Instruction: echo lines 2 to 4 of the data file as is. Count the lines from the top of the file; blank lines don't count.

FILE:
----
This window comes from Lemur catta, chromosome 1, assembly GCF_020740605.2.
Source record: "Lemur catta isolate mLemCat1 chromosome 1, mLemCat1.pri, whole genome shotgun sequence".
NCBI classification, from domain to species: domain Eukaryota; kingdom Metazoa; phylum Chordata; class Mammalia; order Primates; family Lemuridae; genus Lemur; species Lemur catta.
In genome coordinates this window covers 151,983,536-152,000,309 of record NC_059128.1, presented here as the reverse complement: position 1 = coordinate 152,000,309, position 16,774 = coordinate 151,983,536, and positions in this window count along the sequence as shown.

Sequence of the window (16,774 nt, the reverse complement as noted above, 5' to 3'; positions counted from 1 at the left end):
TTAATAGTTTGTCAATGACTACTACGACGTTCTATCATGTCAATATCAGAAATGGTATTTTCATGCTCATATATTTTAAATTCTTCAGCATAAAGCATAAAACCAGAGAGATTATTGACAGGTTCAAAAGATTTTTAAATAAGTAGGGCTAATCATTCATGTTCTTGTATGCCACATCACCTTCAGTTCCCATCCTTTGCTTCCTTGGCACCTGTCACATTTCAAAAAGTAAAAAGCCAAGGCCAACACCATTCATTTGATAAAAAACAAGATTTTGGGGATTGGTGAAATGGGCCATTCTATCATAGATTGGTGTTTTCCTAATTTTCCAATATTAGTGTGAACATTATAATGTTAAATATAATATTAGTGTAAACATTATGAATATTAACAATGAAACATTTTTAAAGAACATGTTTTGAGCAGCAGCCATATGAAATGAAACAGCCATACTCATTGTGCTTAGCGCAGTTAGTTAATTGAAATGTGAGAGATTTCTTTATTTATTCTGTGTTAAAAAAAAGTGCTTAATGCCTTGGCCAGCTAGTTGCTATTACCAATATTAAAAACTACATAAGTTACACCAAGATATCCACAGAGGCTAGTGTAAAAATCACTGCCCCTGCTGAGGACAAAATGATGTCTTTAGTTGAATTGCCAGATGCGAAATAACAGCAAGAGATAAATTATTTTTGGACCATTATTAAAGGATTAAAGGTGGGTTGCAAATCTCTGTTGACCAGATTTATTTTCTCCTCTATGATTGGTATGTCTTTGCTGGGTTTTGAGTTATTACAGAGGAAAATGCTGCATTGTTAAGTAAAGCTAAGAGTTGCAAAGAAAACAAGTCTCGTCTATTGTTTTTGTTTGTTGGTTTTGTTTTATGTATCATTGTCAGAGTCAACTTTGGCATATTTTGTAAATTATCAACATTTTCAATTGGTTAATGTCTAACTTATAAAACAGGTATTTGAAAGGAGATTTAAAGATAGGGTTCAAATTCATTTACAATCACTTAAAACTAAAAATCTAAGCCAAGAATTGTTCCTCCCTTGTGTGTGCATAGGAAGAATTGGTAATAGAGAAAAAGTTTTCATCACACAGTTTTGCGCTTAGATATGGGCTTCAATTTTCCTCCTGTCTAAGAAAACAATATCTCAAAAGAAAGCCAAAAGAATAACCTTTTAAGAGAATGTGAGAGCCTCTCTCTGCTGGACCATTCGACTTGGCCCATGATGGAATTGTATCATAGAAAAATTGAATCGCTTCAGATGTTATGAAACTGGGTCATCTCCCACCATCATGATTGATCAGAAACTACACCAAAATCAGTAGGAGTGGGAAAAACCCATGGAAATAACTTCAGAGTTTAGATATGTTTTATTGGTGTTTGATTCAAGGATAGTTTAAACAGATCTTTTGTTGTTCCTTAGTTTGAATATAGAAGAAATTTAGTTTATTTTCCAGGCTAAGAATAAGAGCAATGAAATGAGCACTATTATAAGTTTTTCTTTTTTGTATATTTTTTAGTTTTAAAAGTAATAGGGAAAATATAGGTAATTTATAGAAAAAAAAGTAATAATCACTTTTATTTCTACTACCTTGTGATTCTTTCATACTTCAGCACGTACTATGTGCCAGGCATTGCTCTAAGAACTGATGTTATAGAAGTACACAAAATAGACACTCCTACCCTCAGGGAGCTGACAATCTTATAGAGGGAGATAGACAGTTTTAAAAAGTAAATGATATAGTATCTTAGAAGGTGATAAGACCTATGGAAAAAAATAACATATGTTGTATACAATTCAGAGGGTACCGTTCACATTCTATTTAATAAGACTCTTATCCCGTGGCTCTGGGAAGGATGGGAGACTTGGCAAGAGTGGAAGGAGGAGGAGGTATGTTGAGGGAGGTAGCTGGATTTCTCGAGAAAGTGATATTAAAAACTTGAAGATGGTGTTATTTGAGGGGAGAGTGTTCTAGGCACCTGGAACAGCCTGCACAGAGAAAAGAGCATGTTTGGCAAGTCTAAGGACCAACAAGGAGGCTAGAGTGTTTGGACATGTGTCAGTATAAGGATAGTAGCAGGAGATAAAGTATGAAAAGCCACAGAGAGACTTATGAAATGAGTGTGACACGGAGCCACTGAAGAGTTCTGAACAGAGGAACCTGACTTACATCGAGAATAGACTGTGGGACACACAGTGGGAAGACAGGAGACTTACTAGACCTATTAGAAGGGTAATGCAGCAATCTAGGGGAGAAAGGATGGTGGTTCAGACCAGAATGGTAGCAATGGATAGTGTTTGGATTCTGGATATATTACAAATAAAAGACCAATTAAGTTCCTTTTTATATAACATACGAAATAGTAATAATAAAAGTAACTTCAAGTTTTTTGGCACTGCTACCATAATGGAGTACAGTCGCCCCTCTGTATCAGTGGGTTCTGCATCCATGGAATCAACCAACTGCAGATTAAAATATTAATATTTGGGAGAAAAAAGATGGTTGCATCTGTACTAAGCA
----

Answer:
Source record: "Lemur catta isolate mLemCat1 chromosome 1, mLemCat1.pri, whole genome shotgun sequence".
NCBI classification, from domain to species: domain Eukaryota; kingdom Metazoa; phylum Chordata; class Mammalia; order Primates; family Lemuridae; genus Lemur; species Lemur catta.
In genome coordinates this window covers 151,983,536-152,000,309 of record NC_059128.1, presented here as the reverse complement: position 1 = coordinate 152,000,309, position 16,774 = coordinate 151,983,536, and positions in this window count along the sequence as shown.